• “No sensor can monitor how many infectious aerosols are swirling around us in real time. But carbon dioxide, or CO2, can act as a convenient proxy. People exhale it when they breathe, and in spaces that aren’t well ventilated, the gas accumulates. High CO2 concentrations can provide a warning sign that a lot of the air you’re inhaling is coming out of other people’s respiratory tracts.” In an article for STAT News, Megan Molteni explores recent research that suggests previously unrecognized links between CO2 concentrations in room air and the amount of risk exposure for infectious airborne pathogens.
  • “Research integrity sleuths may have found a new red flag for identifying fraudulent papers, at least in cancer research: Findings about human cell lines that apparently do not exist. That’s the conclusion of a recent study investigating eight cell lines that are consistently misspelled across 420 papers published from 2004 to 2023, including in highly ranked journals in cancer research. Some of the misspellings may have been inadvertent errors, but a subset of 235 papers provided details about seven of the eight lines that indicate the reported experiments weren’t actually conducted, the sleuths say.” In an article for Science, Jeffrey Brainard examines recent research that has uncovered a large tranche of papers whose citation of nonexistent cell lines points to orchestrated research fraud.
  • “On the basis of US Census projections and the forecasted prevalence of  cardiovascular  risk  factors  and  conditions  through 2050, we project that inflation-adjusted total cost related to cardiovascular risk factors will nearly triple and total cost related to CVDS conditions will almost quadruple between 2020 and 2050. This result is driven primarily by large increases in health care spending for coronary heart disease,  stroke,  atrial  fibrillation,  and  heart  failure  due  to  the expected growth in the burden of these CVDS conditions resulting from an aging population.” A Presidential Advisory from the American Heart Association, just published in Circulation by Kazi and colleagues, suggests that the health and economic impacts of cardiovascular disease are poised to exact a heavy toll in coming years unless prompt and effective action is taken.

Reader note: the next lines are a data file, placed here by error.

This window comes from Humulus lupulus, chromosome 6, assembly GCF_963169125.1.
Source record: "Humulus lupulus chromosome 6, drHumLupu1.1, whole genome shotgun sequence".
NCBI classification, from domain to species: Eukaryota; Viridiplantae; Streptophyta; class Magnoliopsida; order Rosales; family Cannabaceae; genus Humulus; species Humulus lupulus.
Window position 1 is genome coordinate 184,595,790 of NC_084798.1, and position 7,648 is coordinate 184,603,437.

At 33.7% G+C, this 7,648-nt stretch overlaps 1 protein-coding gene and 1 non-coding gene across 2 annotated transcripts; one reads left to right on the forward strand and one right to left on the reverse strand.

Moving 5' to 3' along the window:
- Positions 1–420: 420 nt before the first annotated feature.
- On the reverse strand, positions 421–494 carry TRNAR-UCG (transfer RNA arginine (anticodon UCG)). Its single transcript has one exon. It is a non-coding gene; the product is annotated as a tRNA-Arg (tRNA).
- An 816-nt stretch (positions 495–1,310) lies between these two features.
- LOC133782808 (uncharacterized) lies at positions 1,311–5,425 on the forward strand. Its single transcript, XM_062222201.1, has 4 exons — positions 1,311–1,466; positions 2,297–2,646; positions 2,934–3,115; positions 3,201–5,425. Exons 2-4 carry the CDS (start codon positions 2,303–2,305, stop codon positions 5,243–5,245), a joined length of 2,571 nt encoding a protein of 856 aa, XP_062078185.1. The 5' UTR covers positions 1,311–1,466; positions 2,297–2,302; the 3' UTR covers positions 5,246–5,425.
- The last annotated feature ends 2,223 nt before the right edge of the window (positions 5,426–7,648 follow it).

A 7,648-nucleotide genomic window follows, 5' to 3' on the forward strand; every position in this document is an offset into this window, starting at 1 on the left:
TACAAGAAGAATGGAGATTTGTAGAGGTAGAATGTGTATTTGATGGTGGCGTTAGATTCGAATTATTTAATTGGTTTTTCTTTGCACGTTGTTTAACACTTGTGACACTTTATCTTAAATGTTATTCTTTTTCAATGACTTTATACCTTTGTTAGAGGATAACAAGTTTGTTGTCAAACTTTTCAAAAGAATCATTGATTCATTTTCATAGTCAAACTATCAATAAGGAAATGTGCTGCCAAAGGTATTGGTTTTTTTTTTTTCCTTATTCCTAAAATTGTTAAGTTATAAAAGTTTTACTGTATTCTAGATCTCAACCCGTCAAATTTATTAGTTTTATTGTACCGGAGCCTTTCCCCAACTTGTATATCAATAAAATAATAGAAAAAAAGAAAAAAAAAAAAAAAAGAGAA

COMMUNICATION, Health Equity & Policy

A row of colored pencils, arranged in order of increasing length from image top to bottom (picture has been rotated 90 degrees clockwise from original orientation). Image credit: Tamanna Rumee/Unsplash
Image credit: Tamanna Rumee/Unsplash
  • “We would all benefit from exploring this longer history of tech, including ed tech, and who it serves. We would benefit from taking the time to ask hard questions about what constitutes effective teaching and learning in our disciplines and how tech might or might not play into it. And our students would benefit from us slowing down, providing some friction, and asking the tough questions about the value and harms of technologies before deploying them.” At her “Pandora’s Bot” Substack, Katie Conrad sounds a skeptical note about the proliferation of AI platforms and tools touted as solutions that reduce “friction” in educational settings.
  • “Adopting a more formulaic approach to medicine, it seems, is part of a natural evolution. Clinical scoring systems that I, and many physicians, regularly employ help to predict aspects of our patients’ health we cannot reasonably foresee. Feeding in certain parameters such as a heart rate, age, or a measure of liver function allows us to retrieve various likelihoods such as the chance of having a blood clot in the lungs, a heart attack in the next decade, or a favorable outcome from steroids for someone whose liver is inflamed by alcohol….Yet the more familiar we become with these methods, the less certain we know those truths to be. A person’s health follows a multipronged course set as much by the mysteries of their biology as by the realities of where they happen to live, grow, and work.” An essay by Arjun V.K. Sharma, published in Undark, ponders the potential – and the fundamental, non-technological limitations – of AI-based tools for healthcare (H/T @AI_4_Healthcare).
  • “The end of the continuous enrollment provision may have reversed some coverage gains for Black and Hispanic individuals during the COVID-19 PHE [public health emergency]…This finding is consistent with state-collected data suggesting that early coverage losses are secondary to renewal processes rather than changes in Medicaid eligibility…With states resuming eligibility redeterminations, policy attention is needed to improve enrollment processes, particularly for populations more likely to experience challenges.” A research letter published in JAMA Internal Medicine by Rumalla and colleagues examines disparities revealed in Medicaid disenrollment patterns follow the COVID-19 pandemic (H/T @UREssien).